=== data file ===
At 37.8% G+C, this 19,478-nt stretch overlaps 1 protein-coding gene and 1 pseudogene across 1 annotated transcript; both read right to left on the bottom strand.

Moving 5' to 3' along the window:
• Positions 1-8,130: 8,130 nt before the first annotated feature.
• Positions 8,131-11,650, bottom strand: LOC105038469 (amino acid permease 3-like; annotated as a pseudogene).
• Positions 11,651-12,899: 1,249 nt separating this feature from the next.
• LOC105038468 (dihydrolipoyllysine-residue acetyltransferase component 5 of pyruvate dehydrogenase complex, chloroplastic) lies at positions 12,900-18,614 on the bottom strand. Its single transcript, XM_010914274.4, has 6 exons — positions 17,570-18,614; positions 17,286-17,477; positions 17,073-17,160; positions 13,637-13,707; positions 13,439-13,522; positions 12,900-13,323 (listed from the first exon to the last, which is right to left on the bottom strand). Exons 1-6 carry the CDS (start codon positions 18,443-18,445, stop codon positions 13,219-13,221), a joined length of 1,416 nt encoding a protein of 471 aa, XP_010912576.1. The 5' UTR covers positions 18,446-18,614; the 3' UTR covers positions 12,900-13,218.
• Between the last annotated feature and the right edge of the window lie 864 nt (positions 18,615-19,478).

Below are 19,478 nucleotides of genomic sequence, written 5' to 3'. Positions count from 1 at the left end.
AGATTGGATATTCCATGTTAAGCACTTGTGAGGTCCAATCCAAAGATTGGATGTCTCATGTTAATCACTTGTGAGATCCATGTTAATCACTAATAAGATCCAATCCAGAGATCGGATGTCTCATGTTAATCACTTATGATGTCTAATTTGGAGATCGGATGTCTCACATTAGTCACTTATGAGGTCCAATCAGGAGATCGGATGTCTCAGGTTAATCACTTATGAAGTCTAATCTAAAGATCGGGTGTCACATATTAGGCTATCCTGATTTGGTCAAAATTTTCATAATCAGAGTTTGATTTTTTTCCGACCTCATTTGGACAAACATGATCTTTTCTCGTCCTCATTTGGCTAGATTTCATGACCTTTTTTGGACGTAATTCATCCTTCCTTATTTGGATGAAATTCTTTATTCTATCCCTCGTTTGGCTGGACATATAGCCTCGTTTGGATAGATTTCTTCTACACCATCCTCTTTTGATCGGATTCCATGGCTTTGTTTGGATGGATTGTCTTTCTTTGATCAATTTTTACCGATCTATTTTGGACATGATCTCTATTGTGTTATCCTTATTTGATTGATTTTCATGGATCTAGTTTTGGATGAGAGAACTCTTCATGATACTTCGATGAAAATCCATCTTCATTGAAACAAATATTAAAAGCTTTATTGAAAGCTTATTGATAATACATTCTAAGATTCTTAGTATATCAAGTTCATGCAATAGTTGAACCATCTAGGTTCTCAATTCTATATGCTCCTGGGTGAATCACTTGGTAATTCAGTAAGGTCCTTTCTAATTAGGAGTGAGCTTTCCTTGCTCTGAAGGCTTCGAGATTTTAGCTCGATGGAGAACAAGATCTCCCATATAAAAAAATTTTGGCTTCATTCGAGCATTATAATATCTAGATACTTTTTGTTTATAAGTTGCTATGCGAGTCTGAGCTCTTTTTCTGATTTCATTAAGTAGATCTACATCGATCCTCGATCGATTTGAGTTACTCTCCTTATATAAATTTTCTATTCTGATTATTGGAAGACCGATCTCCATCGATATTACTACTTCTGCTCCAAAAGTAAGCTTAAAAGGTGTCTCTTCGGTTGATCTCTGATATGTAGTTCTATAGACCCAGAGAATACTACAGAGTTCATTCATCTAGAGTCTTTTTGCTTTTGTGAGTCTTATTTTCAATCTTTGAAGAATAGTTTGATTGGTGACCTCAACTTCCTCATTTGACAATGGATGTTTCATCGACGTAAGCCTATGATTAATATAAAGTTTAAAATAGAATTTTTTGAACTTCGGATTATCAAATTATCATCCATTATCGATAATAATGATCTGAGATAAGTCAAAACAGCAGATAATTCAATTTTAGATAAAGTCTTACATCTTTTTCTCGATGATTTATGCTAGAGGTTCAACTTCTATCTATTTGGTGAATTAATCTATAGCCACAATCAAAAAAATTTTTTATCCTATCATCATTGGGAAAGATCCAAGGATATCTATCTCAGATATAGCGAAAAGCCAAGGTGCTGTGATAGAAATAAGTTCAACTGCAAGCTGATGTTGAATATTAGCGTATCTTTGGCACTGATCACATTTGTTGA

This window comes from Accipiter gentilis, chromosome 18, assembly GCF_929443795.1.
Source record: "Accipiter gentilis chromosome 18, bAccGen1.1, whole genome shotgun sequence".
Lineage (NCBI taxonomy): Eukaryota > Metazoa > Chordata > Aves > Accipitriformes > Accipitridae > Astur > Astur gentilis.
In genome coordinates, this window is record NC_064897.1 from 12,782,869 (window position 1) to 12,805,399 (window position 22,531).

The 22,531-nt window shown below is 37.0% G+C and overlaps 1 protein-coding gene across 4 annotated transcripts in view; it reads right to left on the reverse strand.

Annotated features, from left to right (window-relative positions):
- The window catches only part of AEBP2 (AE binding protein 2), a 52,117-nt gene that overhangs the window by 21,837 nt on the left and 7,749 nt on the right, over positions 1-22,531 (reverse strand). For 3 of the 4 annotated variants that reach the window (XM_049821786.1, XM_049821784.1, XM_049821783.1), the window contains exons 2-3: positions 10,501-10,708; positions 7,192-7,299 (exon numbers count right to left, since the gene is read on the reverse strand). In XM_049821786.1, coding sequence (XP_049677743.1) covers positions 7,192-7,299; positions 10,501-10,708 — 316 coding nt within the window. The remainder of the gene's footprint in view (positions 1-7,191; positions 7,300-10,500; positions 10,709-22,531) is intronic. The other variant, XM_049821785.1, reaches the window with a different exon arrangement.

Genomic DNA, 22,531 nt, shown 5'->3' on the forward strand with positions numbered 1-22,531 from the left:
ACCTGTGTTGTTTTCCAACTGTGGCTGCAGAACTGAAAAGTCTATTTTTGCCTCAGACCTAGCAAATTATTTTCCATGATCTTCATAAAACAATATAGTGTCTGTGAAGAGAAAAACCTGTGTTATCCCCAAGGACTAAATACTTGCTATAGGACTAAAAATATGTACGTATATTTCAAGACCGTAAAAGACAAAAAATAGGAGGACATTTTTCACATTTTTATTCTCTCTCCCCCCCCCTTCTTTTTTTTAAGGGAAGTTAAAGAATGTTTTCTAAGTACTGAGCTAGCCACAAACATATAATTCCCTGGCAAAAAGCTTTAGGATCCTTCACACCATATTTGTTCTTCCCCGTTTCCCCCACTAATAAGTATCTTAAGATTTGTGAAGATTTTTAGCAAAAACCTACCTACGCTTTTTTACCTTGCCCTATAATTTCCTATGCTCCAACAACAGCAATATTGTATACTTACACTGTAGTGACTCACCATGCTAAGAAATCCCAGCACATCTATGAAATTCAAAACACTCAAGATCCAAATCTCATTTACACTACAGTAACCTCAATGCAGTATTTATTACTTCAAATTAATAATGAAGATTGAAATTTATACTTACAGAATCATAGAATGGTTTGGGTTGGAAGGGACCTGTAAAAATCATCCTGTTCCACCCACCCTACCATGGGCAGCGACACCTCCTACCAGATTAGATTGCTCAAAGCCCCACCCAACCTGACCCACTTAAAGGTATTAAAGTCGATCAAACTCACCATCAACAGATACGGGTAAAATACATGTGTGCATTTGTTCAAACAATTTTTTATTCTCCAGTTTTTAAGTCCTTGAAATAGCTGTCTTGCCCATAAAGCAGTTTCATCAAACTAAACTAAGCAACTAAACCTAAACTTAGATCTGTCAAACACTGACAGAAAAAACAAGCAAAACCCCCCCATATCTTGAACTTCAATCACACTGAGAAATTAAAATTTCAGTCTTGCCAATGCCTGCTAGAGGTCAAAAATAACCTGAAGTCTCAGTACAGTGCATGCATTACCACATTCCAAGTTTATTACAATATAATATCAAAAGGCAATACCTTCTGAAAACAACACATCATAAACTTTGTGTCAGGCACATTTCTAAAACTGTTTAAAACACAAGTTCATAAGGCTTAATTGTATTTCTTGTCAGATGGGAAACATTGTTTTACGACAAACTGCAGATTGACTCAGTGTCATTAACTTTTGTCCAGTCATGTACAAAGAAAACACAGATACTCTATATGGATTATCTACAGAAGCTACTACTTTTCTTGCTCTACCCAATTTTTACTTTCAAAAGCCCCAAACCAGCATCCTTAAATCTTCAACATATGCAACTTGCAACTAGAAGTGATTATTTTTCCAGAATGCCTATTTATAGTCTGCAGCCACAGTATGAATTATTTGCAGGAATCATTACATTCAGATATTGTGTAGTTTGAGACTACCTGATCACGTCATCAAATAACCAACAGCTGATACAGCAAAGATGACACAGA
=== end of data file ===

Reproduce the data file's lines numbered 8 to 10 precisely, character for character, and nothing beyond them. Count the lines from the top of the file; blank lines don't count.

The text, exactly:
Below are 19,478 nucleotides of genomic sequence, written 5' to 3'. Positions count from 1 at the left end.
AGATTGGATATTCCATGTTAAGCACTTGTGAGGTCCAATCCAAAGATTGGATGTCTCATGTTAATCACTTGTGAGATCCATGTTAATCACTAATAAGATCCAATCCAGAGATCGGATGTCTCATGTTAATCACTTATGATGTCTAATTTGGAGATCGGATGTCTCACATTAGTCACTTATGAGGTCCAATCAGGAGATCGGATGTCTCAGGTTAATCACTTATGAAGTCTAATCTAAAGATCGGGTGTCACATATTAGGCTATCCTGATTTGGTCAAAATTTTCATAATCAGAGTTTGATTTTTTTCCGACCTCATTTGGACAAACATGATCTTTTCTCGTCCTCATTTGGCTAGATTTCATGACCTTTTTTGGACGTAATTCATCCTTCCTTATTTGGATGAAATTCTTTATTCTATCCCTCGTTTGGCTGGACATATAGCCTCGTTTGGATAGATTTCTTCTACACCATCCTCTTTTGATCGGATTCCATGGCTTTGTTTGGATGGATTGTCTTTCTTTGATCAATTTTTACCGATCTATTTTGGACATGATCTCTATTGTGTTATCCTTATTTGATTGATTTTCATGGATCTAGTTTTGGATGAGAGAACTCTTCATGATACTTCGATGAAAATCCATCTTCATTGAAACAAATATTAAAAGCTTTATTGAAAGCTTATTGATAATACATTCTAAGATTCTTAGTATATCAAGTTCATGCAATAGTTGAACCATCTAGGTTCTCAATTCTATATGCTCCTGGGTGAATCACTTGGTAATTCAGTAAGGTCCTTTCTAATTAGGAGTGAGCTTTCCTTGCTCTGAAGGCTTCGAGATTTTAGCTCGATGGAGAACAAGATCTCCCATATAAAAAAATTTTGGCTTCATTCGAGCATTATAATATCTAGATACTTTTTGTTTATAAGTTGCTATGCGAGTCTGAGCTCTTTTTCTGATTTCATTAAGTAGATCTACATCGATCCTCGATCGATTTGAGTTACTCTCCTTATATAAATTTTCTATTCTGATTATTGGAAGACCGATCTCCATCGATATTACTACTTCTGCTCCAAAAGTAAGCTTAAAAGGTGTCTCTTCGGTTGATCTCTGATATGTAGTTCTATAGACCCAGAGAATACTACAGAGTTCATTCATCTAGAGTCTTTTTGCTTTTGTGAGTCTTATTTTCAATCTTTGAAGAATAGTTTGATTGGTGACCTCAACTTCCTCATTTGACAATGGATGTTTCATCGACGTAAGCCTATGATTAATATAAAGTTTAAAATAGAATTTTTTGAACTTCGGATTATCAAATTATCATCCATTATCGATAATAATGATCTGAGATAAGTCAAAACAGCAGATAATTCAATTTTAGATAAAGTCTTACATCTTTTTCTCGATGATTTATGCTAGAGGTTCAACTTCTATCTATTTGGTGAATTAATCTATAGCCACAATCAAAAAAATTTTTTATCCTATCATCATTGGGAAAGATCCAAGGATATCTATCTCAGATATAGCGAAAAGCCAAGGTGCTGTGATAGAAATAAGTTCAACTGCAAGCTGATGTTGAATATTAGCGTATCTTTGGCACTGATCACATTTGTTGA

This window comes from Accipiter gentilis, chromosome 18, assembly GCF_929443795.1.